- © The Mineralogical Society Of America
In this chapter, the crystal structures of sulfides and related chalcogenide compounds (involving Se, Te, As and Sb as well as S) are reviewed with emphasis on mineral phases but with some discussion of related synthetic compounds. Before presenting a systematic account of the principal families, relevant crystal chemical concepts are discussed, and structural classification schemes for these phases are reviewed.
Crystal chemical concepts
Chalcogens differ from oxygen by their moderate electronegativity. The Pauling electronegativity of oxygen is 3.44, whereas that of S is 2.58, Se 2.55, and Te 2.1 (Emsley 1994). The Shannon crystal radius of O2− is 1.40 Å, that of S2− 1.70 Å, Se2− 1.84 Å, and Te2− 2.07 Å (Shannon 1981). We have estimated the radius of As3− as about 1.78 Å, and that of Sb3− as 1.89 Å, based on the structures of selected sulfide-pnictides. The difference in polarizability of chalcogens and oxygen is of great structural importance. The electric polarizability (i.e., the value expressing the displacement of the electron cloud relative to the nucleus) is 3.88 × 10−24 cm3 for O2−, but it is 10.2 × 10−24 cm3 for S2−, 10.5 × 10−24 cm3 for Se2−, and 14.0 × 10−24 cm3 for Te2− (Pauling 1927). The polarizability values can also be interpreted as expressing covalency trends of anion-cation bonds and anion-anion interactions in the structure.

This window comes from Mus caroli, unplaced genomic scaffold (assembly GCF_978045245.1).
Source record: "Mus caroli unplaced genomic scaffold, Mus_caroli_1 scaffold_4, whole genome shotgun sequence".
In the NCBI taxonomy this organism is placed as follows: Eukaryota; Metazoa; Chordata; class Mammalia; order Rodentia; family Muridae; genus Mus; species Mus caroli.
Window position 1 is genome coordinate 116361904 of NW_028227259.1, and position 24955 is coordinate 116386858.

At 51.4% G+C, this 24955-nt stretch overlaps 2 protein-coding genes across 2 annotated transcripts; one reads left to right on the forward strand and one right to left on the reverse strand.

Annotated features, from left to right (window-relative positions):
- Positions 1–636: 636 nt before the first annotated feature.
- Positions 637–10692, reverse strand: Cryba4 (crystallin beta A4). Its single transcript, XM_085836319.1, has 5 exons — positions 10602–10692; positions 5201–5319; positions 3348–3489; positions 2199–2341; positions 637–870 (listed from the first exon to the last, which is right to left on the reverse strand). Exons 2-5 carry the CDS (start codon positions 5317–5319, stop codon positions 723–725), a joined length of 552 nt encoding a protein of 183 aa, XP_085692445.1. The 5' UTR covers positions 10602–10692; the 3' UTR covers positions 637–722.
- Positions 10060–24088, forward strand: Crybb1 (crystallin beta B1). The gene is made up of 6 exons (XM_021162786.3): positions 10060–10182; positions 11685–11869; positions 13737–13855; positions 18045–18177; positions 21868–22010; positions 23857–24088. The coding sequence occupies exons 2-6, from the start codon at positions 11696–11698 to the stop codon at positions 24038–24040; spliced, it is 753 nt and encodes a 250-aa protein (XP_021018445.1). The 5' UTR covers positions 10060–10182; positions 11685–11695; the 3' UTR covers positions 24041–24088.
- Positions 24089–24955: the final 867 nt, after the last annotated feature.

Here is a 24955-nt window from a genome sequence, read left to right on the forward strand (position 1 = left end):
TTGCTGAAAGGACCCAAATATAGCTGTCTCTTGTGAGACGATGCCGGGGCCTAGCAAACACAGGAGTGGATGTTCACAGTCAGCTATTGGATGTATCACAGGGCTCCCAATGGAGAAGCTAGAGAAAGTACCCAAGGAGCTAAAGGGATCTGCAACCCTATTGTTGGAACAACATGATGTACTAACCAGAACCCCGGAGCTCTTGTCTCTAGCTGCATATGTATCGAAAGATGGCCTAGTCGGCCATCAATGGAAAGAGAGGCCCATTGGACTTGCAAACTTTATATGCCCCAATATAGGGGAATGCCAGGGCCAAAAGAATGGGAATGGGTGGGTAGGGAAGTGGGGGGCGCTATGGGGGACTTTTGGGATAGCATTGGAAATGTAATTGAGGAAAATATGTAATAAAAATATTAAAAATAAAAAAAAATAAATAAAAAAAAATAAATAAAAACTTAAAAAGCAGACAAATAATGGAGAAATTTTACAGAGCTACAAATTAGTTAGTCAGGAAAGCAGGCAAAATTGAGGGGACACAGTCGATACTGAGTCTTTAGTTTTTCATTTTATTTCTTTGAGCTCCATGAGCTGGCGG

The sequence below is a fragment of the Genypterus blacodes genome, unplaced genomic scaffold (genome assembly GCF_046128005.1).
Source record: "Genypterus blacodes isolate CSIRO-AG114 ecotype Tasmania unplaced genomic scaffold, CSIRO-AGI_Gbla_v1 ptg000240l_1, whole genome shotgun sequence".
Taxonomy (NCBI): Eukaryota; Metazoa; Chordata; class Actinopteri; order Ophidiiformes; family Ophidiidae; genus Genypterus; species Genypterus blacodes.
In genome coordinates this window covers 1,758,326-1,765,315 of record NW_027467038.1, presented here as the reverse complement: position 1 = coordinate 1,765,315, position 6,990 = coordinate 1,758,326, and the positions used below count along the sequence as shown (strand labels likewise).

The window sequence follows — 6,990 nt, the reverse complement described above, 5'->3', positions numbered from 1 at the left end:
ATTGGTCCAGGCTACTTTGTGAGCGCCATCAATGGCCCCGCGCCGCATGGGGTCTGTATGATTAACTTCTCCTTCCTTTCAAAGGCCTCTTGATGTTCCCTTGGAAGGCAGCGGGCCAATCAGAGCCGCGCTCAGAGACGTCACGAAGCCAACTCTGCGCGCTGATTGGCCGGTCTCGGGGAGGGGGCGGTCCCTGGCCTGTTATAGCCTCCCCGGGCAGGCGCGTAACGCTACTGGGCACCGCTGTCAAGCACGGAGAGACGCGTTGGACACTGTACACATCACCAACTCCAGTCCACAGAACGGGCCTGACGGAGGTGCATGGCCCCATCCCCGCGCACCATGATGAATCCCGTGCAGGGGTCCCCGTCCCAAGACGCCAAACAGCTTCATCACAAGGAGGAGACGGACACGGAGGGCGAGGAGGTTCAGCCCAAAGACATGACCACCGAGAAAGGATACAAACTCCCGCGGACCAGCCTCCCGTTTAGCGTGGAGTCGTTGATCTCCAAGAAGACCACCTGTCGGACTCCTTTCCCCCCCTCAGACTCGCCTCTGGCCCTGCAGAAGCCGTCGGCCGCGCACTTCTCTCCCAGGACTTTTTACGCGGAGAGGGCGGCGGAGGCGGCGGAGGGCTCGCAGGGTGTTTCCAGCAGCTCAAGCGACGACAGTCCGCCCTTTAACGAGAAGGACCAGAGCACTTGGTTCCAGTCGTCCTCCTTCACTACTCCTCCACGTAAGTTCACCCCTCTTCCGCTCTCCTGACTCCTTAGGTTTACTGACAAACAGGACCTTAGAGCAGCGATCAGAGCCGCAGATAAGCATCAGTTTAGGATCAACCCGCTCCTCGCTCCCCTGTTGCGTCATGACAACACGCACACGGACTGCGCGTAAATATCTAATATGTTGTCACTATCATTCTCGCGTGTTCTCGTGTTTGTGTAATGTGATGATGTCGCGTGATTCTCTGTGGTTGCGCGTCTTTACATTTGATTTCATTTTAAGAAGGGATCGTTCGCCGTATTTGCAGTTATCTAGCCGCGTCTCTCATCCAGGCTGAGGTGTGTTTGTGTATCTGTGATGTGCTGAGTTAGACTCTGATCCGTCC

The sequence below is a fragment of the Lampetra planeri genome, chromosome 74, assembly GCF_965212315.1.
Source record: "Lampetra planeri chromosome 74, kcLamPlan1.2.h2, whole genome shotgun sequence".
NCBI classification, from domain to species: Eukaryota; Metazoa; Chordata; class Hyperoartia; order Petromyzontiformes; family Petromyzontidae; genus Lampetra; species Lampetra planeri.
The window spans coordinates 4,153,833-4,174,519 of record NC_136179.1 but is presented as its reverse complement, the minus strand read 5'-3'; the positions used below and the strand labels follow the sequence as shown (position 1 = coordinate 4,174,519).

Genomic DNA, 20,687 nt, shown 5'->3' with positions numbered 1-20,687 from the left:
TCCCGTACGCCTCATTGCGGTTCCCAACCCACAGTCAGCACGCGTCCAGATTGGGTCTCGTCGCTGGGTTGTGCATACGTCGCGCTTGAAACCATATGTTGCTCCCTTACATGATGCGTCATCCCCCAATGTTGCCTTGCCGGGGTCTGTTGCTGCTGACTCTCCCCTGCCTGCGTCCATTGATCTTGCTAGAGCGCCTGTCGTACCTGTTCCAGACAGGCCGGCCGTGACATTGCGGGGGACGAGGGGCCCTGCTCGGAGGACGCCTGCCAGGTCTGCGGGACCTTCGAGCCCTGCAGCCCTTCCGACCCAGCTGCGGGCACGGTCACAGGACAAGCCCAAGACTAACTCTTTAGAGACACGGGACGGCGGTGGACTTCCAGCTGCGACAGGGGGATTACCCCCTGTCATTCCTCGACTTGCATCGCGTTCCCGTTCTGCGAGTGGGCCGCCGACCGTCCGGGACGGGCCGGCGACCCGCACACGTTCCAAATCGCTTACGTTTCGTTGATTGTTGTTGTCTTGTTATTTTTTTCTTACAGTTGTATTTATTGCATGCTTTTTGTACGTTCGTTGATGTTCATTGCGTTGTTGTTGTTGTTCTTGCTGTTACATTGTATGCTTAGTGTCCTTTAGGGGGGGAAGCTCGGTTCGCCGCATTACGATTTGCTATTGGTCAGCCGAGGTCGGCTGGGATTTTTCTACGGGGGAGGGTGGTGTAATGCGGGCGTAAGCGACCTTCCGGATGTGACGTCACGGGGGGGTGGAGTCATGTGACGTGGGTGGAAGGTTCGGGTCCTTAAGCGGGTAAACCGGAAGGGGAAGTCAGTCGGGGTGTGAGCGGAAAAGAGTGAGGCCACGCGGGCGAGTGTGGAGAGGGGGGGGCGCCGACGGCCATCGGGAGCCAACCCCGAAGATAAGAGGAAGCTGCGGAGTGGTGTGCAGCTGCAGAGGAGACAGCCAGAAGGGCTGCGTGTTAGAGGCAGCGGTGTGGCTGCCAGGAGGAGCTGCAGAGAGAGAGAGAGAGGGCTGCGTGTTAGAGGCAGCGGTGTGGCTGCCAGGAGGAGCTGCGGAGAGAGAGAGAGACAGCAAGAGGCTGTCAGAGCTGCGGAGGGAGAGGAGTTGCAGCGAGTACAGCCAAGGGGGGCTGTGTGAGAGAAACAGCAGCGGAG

The difference between oxygen and chalcogens leads to differences in crystal chemistry of oxides and chalcogenides for nearly all element combinations, exceptions being very few. Structural features of certain chalcogenide categories are in common with hydroxides, which have low-charge and polarizable OH− groups; this is true especially for layer-like structures. There are greater similarities between the above values for S …